by T. Duren Jones
A Boyhood Adventure in Bailey Canyon
Just an accident. Full of life at one moment. Gone the next. A slip on gravel, a miscalculation of distance, or not knowing if the ground was solid enough to support its weight, and, in a microsecond, it was all over.
As canyons go, Bailey Canyon is not particularly special. This smallish canyon is just a short, rugged gap along the base of the San Gabriel Mountains in Southern California. But, as a kid, it had been a place brimming with life and full of possibilities for exploring. Its size had no limits on adventure for my friends and me.
My parents had built a typical 1960s, one-level stucco home on Grove Avenue in the small community of Sierra Madre, literally a block away from the Bailey Canyon trailhead. My friends and I considered this our own private hiking and climbing canyon—and, in many ways it was. This was before it became popular, before it became the Bailey Canyon Wilderness Park, developed with a parking lot, public restrooms, a fire pit, picnic areas with barbecue grills, and surrounded by a groomed nature trail. My boyhood canyon was still wild wilderness.
One early summer day my buddies and I headed up to Bailey Canyon on our bikes, with playing cards in the wheels making that wonderful faux motorcycle noise. The canyon had been known by that name for some time, but we called it 12 Falls Canyon. We had hiked here before, many times, but not so early in the morning, and not with this cloud cover. In Southern California, the weather forecasters called it “June Gloom.” Moisture would gather over the Pacific Ocean the night before and then roll inland up to the foothills, creating a dismal grayness that sometimes burned off by noon, other times just mixed with the smog for the rest of the day. We didn’t care—the atmosphere added to the adventure.
We didn’t really know if there were 12 distinct waterfalls in the drainage. Looking back now, I think that a legitimate waterfall would have to be something more than a trickle from a seasonal creek; a bit greater than a small stream spilling over a boulder. But, hey, we were just kids. Someone had counted at one point—12 Falls it was called, and the nickname stuck for us.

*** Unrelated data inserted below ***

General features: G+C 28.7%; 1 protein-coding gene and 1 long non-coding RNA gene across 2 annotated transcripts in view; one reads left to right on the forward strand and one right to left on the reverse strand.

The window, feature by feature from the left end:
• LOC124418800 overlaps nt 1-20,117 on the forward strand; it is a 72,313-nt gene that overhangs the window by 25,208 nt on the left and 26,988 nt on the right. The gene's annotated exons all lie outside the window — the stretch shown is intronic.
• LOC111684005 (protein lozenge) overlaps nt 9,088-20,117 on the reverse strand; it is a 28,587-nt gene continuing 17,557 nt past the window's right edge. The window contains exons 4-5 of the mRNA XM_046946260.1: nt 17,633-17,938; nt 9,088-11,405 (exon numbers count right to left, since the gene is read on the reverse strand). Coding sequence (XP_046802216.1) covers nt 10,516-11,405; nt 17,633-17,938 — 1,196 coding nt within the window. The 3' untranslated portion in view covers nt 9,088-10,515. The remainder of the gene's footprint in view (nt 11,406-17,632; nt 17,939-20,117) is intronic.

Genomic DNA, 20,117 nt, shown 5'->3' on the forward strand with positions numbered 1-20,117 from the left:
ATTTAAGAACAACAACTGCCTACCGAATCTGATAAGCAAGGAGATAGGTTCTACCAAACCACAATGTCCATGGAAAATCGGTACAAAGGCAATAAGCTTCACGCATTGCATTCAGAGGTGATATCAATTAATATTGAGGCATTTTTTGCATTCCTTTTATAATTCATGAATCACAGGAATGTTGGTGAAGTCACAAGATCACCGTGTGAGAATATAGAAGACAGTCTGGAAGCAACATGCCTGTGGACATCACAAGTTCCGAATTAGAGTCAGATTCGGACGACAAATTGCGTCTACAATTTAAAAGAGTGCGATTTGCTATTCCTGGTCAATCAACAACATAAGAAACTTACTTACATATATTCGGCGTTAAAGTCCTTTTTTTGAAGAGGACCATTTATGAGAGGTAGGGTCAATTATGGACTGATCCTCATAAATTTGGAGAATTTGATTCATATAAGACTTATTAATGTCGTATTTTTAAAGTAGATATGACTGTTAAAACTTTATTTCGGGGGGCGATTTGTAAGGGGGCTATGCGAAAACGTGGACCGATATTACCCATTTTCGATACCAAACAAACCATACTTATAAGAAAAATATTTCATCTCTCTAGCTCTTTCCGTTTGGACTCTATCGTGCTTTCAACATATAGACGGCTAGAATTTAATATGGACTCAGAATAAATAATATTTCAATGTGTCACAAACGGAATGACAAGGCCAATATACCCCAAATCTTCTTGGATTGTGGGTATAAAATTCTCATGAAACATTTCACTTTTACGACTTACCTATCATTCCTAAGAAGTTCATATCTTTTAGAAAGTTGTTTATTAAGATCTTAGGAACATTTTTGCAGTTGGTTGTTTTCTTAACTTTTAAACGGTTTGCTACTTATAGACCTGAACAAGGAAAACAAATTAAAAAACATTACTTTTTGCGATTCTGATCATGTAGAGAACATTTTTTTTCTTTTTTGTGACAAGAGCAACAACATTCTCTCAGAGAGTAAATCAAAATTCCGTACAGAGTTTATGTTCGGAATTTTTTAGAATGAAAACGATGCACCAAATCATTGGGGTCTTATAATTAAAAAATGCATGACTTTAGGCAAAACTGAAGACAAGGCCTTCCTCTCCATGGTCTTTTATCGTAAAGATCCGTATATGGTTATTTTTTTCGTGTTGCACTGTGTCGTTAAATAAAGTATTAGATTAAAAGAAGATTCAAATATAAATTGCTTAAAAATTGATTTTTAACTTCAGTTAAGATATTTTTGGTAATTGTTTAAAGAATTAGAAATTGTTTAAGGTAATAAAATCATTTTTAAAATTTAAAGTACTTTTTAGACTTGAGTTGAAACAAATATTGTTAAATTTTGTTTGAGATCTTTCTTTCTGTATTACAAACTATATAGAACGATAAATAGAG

A fog had settled in on the foothills. Visibility was about as far as we could throw a Beatles 45 record. Familiar surroundings now looked ominous, clothed in the wet mist. Tree branches seemed to reach out at our little group of explorers like skeletal specters; spiked willows grabbed at our denim pant legs to protest our ascent. This was not the happy lark of a hike that we had enjoyed other warm summer days.
The slippery rock spillways offered little traction. We hiked past (and counted) six of the falls, staying to the side of the stream and avoiding the poison oak lurking along the trail. The canyon became narrow and craggy. At some point we stopped counting waterfalls. We knew that when we spied the big one, we would count it as the 12th fall. The waterfall was about 20 feet high but seemed much larger from our young vantage point. This really was our destination, as climbing from this point on for us was very difficult and nearly inaccessible.
As we rounded the final turn to our goal, we were both fascinated and repulsed by what we saw. A good flow cascaded over the large fall; more water than usual splashed up from the rocks at its base. But a large buck lay across boulders about 30 feet downstream, soaked from the spray of the waterfall and rain.
“He must have fallen … from up there,” someone finally said, pointing up the cliff wall. “Slipped at the edge and came crashing down.”
Just an accident. Full of life at one moment. Gone the next. A slip on gravel, a miscalculation of distance, or not knowing if the ground was solid enough to support its weight, and, in a microsecond, it was all over. Our young minds didn’t go all philosophical about the shortness or seeming capriciousness of life. We just wanted to poke the deer with a stick.
Being curious boys, of course we had to give this a detailed examination. We deduced from the lack of serious rigor mortis (from analytical stick poking) that this incident had not happened that long ago. We walked around it and could see no obvious cause for its death, other than the fall. A creature so surefooted had just made a mistake, we concluded.
Nature has a way of taking care of its own—its fallen are recycled. When we came back months later, most evidence of the deer’s demise was gone, except for a few bleached bone fragments. The body had gone back to the land, its home, one way or another. And life goes on.
For the complete story, please consider purchasing my book, Tales from the Trails, available from Amazon.